I was annoyed by this since it wasn't information from my doctor, and it suggested that I spend more money going to see my doctor for something that wasn't necessary. Was this a ploy for people to panic? Was it really meant to be preventive? I suspected that the insurance company caught wind of the adult, onset diabetes that runs in my family, and sent the stuff.
This week another confidential packet arrived in the mail, this time addressed to me under my correct name. It contained a form letter and a packet about my condition, including a survey to return. This condition I have? Diabetes.
That pissed me off. Ultimately, my place of work and I pay for this stuff being sent: glossy brochures, form letters, postage paid return envelopes. Do I want this unsolicited information? No. If I had time during the day I would call to share my feelings, but I do not. I feel strongly about my wish to opt out of health insurance altogether, which is impossible. I feel disappointed by the lack of coverage that I have, given the cost to both me and my employer. I could really live without it. Like everything, insurance of all kinds is a game of risk. I know that I am fortunate to have any insurance at all, but I'm disgusted by the growing divide between the haves and have nots.
I heard Arnold S. Relman on Maine Public Radio the other night. He was about to give a talk at the University of Southern Maine on his most recent book, A Second Opinion: Rescuing America's Healthcare. Relman is Professor Emeritus of Medicine and of Social Medicine at Harvard Medical School and a former editor of the New England Journal of Medicine. He's a smart man. He sees the current state of health care (both the care side and insurance side) as a capitalist venture. He once wrote a letter to the New York Review of Books in response to reviews of several books about the current health care crisis. His criticism of the reviewers is that...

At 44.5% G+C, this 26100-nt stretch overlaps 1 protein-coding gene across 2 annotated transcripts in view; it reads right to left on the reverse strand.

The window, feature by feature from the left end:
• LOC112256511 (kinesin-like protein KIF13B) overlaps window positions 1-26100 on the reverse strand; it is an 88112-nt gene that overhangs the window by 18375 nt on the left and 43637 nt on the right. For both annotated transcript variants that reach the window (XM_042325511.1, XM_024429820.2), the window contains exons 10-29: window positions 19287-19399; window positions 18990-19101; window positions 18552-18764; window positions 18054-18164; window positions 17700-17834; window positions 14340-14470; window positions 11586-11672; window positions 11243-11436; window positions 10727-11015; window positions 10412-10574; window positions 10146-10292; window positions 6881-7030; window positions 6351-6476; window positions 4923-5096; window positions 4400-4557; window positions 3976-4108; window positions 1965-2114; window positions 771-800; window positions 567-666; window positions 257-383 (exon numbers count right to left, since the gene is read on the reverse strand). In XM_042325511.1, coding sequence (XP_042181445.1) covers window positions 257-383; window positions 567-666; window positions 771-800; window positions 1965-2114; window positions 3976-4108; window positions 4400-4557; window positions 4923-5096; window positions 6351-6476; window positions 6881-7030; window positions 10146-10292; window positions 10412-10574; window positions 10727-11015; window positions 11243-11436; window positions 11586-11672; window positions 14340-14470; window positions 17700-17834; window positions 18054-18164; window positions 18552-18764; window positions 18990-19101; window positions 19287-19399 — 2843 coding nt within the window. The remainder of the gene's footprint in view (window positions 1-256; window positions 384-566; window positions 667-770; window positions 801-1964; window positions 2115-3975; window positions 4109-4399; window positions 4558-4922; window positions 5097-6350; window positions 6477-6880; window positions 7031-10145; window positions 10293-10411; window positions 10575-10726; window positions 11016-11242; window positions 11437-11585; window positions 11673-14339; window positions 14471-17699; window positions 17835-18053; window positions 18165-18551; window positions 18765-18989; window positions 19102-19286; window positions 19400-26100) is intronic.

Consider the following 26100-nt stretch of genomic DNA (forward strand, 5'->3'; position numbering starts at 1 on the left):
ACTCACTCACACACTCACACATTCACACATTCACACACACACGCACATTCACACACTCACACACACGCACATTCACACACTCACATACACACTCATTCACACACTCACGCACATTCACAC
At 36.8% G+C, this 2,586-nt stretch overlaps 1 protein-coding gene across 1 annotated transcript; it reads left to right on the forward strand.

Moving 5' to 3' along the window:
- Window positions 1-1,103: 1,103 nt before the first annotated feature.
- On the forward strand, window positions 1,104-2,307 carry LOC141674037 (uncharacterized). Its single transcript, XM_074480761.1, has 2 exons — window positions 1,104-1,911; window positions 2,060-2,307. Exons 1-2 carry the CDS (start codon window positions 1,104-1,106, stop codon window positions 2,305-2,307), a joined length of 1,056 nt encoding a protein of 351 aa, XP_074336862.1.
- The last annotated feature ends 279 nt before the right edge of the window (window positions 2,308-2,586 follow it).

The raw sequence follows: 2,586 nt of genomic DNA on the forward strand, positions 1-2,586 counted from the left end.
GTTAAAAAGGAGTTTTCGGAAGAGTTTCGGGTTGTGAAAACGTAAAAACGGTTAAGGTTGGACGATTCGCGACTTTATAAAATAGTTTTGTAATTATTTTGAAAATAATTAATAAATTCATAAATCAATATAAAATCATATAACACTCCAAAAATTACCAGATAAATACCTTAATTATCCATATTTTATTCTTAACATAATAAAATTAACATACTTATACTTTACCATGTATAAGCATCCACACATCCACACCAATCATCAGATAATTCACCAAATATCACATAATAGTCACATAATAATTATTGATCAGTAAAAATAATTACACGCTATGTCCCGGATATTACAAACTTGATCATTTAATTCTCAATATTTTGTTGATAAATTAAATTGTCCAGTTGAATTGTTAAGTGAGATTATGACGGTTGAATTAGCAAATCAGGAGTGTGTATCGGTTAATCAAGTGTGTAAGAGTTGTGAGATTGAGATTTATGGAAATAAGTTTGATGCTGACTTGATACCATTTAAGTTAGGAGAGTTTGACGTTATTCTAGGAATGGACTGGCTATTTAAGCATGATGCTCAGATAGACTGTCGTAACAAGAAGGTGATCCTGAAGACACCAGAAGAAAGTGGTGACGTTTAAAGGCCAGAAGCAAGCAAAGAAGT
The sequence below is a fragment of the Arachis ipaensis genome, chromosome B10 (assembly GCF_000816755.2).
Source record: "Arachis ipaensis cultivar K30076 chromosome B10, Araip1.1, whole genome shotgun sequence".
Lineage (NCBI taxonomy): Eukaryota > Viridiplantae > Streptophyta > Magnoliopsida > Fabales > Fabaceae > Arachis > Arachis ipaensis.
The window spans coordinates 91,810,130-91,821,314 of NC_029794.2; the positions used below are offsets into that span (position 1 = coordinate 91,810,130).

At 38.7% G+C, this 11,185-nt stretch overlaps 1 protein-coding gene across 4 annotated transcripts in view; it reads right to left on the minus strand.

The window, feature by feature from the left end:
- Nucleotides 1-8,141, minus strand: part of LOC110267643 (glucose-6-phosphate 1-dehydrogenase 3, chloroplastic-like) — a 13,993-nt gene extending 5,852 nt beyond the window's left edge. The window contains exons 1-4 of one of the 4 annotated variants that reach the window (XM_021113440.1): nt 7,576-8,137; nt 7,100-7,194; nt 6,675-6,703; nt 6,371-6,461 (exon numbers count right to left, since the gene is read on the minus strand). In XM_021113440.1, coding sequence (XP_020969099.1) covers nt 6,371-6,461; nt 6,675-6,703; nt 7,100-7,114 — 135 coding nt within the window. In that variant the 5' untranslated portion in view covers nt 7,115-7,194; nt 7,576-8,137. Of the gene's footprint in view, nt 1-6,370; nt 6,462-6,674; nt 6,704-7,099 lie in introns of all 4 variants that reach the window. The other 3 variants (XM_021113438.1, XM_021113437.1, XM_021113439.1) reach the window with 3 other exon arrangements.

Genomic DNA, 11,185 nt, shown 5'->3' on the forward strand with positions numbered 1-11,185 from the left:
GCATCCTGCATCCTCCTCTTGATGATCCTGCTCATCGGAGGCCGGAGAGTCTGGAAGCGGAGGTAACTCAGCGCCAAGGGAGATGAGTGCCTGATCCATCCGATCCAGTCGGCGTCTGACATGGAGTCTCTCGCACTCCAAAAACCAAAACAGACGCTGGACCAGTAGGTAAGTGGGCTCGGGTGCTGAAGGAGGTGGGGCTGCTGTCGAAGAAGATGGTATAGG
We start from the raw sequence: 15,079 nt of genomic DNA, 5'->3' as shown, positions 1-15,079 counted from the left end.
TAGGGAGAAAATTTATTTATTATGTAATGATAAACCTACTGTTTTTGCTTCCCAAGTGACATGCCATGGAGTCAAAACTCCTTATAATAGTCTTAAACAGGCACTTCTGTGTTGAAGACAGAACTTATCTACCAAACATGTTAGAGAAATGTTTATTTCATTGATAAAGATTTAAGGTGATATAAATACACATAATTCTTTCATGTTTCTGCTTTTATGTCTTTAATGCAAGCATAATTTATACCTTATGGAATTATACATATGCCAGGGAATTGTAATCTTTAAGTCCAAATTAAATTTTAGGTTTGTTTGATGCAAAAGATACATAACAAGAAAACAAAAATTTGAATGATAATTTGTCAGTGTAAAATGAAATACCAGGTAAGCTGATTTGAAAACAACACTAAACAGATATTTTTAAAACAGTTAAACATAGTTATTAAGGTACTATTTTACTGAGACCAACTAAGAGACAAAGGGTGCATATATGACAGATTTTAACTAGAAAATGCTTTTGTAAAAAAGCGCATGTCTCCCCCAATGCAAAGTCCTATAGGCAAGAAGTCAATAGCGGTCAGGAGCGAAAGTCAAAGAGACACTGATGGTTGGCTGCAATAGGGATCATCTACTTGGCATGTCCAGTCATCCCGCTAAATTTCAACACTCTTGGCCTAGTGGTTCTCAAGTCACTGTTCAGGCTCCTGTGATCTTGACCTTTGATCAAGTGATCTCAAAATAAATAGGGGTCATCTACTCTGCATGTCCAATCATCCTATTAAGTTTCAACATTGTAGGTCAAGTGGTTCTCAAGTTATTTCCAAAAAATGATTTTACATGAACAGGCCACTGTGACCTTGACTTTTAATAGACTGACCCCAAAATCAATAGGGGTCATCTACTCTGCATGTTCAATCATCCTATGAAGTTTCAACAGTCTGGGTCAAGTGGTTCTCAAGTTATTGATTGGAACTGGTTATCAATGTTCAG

...they make a surprising omission. They say the main source of high US costs "is probably the unique degree to which the US system relies on private rather than public health insurance." And so, they conclude that the way to fix the system is to "shift from private insurance to public insurance, and greater government involvement in the provision of health care." What they seem to ignore, however, is that over the past few decades the private health care delivery system, like the private insurance system, has been converted into a huge commercialized market which in many parts is heavily influenced—if not dominated—by competing investor-owned firms. The "monetarization" of health care (a term used by the late Eli Ginzberg) changed it from a largely not-for-profit, community-oriented social system into an industry, and this has affected the behavior of all providers—hospitals, doctors, and others.
I sat in my driveway listening to Relman, wishing I could drive down to Portland to hear more. This man gets it. I did the next best thing to hearing him, and ordered his book from the library. I can't speak as eloquently as Relman, but I can understand what he's saying.